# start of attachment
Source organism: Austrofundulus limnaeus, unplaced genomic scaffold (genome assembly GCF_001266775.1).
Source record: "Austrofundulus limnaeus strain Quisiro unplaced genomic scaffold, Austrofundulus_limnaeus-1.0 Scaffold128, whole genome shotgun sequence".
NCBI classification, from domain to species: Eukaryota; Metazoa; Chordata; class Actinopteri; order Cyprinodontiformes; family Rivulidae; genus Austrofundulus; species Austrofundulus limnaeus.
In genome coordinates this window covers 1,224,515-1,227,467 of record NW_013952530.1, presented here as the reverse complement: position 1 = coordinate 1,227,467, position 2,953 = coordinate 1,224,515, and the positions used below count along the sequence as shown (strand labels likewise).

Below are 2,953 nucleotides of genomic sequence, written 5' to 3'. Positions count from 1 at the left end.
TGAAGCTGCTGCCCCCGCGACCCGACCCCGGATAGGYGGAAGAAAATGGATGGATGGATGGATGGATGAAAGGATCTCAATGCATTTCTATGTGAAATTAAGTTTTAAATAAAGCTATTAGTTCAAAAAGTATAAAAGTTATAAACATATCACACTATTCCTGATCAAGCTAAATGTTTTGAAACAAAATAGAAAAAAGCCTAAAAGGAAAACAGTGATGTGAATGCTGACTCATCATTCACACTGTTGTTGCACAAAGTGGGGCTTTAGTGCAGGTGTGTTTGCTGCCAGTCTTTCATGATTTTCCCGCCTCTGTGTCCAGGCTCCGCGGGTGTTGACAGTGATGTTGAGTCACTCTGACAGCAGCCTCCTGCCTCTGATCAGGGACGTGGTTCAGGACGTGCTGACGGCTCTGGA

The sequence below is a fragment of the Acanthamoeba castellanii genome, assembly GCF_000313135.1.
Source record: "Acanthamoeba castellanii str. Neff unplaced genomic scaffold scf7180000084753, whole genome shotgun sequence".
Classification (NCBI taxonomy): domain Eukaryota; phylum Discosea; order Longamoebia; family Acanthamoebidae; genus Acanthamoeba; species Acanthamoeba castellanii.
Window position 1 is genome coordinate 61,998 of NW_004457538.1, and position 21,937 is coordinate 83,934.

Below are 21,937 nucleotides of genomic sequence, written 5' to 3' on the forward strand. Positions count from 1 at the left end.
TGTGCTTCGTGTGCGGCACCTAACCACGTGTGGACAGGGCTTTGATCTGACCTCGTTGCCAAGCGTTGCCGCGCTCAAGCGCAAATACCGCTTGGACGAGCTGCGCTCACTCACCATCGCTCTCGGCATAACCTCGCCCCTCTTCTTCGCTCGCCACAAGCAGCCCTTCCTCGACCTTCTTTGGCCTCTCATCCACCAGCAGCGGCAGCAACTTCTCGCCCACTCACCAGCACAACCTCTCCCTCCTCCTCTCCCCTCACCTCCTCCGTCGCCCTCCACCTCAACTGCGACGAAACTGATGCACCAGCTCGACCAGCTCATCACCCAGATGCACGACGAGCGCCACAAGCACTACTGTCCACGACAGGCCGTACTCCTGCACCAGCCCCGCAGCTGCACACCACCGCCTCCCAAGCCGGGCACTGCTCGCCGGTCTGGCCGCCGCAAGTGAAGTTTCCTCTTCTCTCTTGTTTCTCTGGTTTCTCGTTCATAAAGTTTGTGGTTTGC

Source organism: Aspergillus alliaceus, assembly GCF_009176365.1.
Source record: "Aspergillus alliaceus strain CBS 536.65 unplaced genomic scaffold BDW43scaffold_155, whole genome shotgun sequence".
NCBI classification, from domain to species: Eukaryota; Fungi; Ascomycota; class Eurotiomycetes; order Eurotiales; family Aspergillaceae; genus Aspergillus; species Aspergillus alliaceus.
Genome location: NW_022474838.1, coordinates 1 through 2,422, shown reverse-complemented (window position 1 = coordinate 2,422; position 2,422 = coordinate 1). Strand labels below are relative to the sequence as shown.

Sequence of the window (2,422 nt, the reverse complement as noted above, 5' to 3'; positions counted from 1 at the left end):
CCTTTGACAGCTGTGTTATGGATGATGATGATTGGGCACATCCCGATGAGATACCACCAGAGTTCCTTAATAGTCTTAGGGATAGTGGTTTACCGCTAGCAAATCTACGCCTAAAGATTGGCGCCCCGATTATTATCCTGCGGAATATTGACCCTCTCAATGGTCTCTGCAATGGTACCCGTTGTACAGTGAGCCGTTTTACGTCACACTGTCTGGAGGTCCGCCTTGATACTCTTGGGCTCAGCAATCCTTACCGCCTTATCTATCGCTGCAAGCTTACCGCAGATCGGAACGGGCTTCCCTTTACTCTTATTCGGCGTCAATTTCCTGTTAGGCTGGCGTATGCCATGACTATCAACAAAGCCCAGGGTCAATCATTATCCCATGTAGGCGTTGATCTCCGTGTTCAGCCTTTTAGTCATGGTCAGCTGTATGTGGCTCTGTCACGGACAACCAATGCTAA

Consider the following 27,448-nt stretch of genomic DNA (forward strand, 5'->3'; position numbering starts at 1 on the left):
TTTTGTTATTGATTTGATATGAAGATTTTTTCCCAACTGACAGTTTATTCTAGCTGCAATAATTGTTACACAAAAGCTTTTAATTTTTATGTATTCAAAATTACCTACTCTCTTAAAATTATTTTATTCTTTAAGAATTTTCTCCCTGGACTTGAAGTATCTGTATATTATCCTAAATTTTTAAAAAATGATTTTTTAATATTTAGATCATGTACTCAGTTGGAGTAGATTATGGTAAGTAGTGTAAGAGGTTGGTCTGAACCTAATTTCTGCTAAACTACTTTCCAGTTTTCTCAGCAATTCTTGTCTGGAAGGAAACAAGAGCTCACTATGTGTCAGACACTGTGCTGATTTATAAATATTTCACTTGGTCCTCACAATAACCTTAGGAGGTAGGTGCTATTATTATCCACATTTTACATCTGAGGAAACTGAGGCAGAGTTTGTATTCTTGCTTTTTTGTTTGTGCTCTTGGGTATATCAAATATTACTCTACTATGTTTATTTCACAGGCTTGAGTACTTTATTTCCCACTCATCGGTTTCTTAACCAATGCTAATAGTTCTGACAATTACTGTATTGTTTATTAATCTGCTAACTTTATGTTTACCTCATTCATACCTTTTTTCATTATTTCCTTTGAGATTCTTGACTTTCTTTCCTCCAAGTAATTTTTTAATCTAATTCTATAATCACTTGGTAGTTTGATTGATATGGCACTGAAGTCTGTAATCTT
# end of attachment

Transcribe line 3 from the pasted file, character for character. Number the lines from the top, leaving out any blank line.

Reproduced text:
NCBI classification, from domain to species: Eukaryota; Metazoa; Chordata; class Actinopteri; order Cyprinodontiformes; family Rivulidae; genus Austrofundulus; species Austrofundulus limnaeus.